I didn't expect him to take the time to call my home and talk about my work like that. It boosted my confidence so much.

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Vicki Martin-Smith present day
Vicki Martin-Smith '83 today / Photo courtesy Vicki Martin-Smith

A safety net

Tom Brown, who was the director of High Potential back then, always stood out to me. I’d go to his office and notice how he was always well-dressed, working in a really nice office. Seeing an African American male, as well as other women and people of color in positions of power, really empowered me as a student.I also really admired Nate Carroll, who was always willing to encourage and help all the students in the High Potential Program.

There was the knowledge, too, that these people were available to help assist me in whatever I was trying to do. As a HP student, you had this safety net. You could go to the HP office if you need to talk. We all knew their goal was for us to graduate and achieve success.

“I thank the HP program for believing in me, more than I probably believed in myself at the time.”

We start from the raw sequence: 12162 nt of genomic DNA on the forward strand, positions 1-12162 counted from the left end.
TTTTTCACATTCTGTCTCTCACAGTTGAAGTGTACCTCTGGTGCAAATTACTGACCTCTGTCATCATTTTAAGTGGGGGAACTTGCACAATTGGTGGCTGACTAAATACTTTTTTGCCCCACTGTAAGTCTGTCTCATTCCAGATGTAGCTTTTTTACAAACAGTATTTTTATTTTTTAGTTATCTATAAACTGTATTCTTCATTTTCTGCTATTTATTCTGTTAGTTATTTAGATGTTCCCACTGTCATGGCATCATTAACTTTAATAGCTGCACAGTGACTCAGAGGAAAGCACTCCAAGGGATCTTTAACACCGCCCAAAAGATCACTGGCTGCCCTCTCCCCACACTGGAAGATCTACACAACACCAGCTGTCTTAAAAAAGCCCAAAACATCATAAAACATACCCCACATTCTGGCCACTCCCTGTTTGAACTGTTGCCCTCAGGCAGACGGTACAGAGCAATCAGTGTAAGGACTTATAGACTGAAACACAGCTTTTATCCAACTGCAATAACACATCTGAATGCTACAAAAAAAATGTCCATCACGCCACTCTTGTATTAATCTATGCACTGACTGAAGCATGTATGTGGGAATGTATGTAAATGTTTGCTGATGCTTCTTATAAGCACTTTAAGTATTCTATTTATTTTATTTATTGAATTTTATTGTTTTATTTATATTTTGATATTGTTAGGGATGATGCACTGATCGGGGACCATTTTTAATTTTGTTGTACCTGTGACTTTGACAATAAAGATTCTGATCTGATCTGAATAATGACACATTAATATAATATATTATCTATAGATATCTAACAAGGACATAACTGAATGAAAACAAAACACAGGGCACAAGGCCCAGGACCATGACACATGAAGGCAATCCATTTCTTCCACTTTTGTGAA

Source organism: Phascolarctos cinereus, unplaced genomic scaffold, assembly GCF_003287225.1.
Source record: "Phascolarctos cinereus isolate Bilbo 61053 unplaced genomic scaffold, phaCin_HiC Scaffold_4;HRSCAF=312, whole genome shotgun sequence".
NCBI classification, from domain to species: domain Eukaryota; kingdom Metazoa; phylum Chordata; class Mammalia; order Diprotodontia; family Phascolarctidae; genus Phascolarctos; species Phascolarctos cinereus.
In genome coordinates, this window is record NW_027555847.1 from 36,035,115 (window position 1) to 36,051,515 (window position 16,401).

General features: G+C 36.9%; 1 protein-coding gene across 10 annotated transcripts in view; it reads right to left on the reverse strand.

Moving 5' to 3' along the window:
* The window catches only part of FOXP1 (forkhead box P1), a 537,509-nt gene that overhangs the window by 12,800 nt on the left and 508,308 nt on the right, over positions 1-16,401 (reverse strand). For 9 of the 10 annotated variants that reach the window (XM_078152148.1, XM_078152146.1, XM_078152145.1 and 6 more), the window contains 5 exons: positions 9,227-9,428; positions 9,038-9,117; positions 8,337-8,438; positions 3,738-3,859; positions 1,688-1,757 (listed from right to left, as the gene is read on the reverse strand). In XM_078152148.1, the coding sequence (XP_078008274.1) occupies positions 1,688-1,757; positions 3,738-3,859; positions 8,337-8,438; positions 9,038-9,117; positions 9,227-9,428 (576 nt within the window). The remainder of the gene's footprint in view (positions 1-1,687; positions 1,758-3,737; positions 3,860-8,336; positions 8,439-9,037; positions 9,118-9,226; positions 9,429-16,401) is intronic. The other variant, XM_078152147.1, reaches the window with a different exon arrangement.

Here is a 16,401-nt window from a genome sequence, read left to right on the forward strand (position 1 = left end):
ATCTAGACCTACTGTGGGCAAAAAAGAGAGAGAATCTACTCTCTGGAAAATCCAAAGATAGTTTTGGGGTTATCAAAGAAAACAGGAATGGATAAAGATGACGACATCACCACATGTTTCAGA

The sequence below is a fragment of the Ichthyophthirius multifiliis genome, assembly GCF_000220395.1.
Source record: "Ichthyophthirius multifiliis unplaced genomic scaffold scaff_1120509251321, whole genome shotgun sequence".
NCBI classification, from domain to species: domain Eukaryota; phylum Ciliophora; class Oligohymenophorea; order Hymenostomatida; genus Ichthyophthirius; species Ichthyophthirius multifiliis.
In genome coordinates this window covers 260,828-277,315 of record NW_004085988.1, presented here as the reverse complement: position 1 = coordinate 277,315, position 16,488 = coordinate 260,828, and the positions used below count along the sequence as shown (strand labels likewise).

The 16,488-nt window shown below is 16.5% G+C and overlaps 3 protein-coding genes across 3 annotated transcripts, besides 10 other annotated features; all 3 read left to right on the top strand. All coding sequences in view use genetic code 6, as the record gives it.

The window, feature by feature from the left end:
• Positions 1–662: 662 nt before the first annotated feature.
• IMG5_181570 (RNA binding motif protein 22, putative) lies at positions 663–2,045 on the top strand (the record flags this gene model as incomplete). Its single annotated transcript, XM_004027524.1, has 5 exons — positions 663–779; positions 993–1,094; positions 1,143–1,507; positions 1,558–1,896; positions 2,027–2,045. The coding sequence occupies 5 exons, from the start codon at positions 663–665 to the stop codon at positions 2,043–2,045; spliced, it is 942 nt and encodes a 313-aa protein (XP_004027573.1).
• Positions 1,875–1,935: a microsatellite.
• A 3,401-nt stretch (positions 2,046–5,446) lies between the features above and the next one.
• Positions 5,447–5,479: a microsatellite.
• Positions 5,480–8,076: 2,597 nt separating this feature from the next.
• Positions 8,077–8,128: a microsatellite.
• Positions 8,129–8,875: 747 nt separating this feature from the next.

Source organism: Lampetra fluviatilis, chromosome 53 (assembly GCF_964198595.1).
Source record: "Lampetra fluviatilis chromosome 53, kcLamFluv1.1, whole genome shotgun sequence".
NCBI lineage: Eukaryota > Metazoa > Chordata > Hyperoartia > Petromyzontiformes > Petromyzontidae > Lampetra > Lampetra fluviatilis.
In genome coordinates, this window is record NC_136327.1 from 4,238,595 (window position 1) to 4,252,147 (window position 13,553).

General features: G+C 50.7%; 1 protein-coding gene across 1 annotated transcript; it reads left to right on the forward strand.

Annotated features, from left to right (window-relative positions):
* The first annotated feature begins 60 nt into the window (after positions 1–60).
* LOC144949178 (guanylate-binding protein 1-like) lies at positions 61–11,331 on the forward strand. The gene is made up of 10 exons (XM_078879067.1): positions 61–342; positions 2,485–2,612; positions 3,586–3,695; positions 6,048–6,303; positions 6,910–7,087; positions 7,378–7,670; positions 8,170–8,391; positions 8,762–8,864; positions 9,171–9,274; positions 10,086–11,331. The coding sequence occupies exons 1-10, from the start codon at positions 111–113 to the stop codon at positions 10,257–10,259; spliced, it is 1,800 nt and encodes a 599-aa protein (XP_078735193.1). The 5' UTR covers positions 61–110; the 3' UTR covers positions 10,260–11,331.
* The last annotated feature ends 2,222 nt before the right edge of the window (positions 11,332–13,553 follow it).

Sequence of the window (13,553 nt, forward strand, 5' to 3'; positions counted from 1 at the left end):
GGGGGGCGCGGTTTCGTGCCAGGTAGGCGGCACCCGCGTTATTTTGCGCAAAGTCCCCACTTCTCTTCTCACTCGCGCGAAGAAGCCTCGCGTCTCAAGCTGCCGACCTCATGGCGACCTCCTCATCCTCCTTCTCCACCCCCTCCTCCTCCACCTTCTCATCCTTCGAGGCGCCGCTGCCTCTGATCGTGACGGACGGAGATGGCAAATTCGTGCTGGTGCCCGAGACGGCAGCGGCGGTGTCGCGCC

From Moraga to Hawai'i (and seven more states)

After college, I visited Hawai'i on vacation and just decided to stay there and live. It’s where I met and married my husband, David, who worked for the Coast Guard. I was 24 when we married, and we’ve been together for 38 years.

David’s career took us all over the country: seven different states over three decades. Our greatest accomplishment, though, is our three children, who I chose to stay home and raise and homeschool as we moved from state to state. Ultimately, we settled in Maryland, where every one of our kids graduated from Towson University. Once my kids went to college, I started a successful small business selling sterling silver jewelry with a team of women I mentored and encouraged. I’m sure the collaboration and communication skills I picked up in college and HP helped me with that.

It was my father who instilled in me the desire to be an entrepreneur. When he became ill, I stepped away from my business to take care of him. Now, my husband and I manage the properties I inherited from him. He was right: my Business Administration degree has come in handy.